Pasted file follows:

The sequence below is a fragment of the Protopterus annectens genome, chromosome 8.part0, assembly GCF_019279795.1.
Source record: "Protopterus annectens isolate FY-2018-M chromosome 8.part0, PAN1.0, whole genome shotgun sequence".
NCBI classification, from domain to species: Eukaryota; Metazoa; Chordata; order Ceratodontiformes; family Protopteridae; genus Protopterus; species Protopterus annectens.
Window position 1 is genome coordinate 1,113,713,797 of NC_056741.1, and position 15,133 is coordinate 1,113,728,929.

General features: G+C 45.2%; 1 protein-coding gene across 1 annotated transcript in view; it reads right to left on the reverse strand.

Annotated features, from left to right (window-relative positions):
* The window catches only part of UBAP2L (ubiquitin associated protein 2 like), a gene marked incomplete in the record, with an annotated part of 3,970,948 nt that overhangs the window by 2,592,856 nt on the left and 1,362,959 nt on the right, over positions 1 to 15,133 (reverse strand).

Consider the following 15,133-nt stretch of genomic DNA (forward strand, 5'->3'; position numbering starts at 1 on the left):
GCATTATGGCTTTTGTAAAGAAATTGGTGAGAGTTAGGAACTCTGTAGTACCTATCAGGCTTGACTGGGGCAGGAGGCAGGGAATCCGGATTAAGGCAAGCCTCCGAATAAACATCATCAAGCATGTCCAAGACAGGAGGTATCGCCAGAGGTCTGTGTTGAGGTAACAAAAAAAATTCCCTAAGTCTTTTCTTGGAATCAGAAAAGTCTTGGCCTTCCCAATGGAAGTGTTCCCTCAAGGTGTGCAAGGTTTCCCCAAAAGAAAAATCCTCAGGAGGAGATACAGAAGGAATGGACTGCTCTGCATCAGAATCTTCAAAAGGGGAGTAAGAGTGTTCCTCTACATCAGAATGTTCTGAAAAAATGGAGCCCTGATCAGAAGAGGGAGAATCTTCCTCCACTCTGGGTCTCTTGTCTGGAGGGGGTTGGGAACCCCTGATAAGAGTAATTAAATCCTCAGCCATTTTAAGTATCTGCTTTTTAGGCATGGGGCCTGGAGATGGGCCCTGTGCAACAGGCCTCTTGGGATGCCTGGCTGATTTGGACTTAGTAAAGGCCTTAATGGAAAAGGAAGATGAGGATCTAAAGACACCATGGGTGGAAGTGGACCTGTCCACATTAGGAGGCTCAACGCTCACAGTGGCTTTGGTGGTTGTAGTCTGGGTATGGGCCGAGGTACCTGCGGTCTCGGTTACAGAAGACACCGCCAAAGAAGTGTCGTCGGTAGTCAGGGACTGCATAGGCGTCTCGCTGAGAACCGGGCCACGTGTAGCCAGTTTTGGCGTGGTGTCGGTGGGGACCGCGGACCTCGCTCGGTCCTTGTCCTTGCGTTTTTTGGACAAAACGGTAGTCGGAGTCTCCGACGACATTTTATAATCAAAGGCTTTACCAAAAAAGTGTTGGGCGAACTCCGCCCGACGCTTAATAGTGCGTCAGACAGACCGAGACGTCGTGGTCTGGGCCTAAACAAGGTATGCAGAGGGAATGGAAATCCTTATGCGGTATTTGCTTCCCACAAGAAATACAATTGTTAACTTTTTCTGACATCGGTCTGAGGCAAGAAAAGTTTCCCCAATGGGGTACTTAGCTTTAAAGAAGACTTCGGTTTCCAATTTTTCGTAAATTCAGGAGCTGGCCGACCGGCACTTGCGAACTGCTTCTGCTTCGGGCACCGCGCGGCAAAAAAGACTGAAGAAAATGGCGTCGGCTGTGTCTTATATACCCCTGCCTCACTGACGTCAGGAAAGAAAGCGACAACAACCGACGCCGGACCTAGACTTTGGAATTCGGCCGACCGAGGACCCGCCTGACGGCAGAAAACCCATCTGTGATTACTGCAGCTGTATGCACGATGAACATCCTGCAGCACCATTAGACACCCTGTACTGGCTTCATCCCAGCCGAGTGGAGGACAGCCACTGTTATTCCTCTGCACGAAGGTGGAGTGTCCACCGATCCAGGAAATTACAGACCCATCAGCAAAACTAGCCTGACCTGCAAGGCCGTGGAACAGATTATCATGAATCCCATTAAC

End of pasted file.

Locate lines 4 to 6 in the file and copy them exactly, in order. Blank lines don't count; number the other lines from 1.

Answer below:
Window position 1 is genome coordinate 1,113,713,797 of NC_056741.1, and position 15,133 is coordinate 1,113,728,929.

General features: G+C 45.2%; 1 protein-coding gene across 1 annotated transcript in view; it reads right to left on the reverse strand.

Annotated features, from left to right (window-relative positions):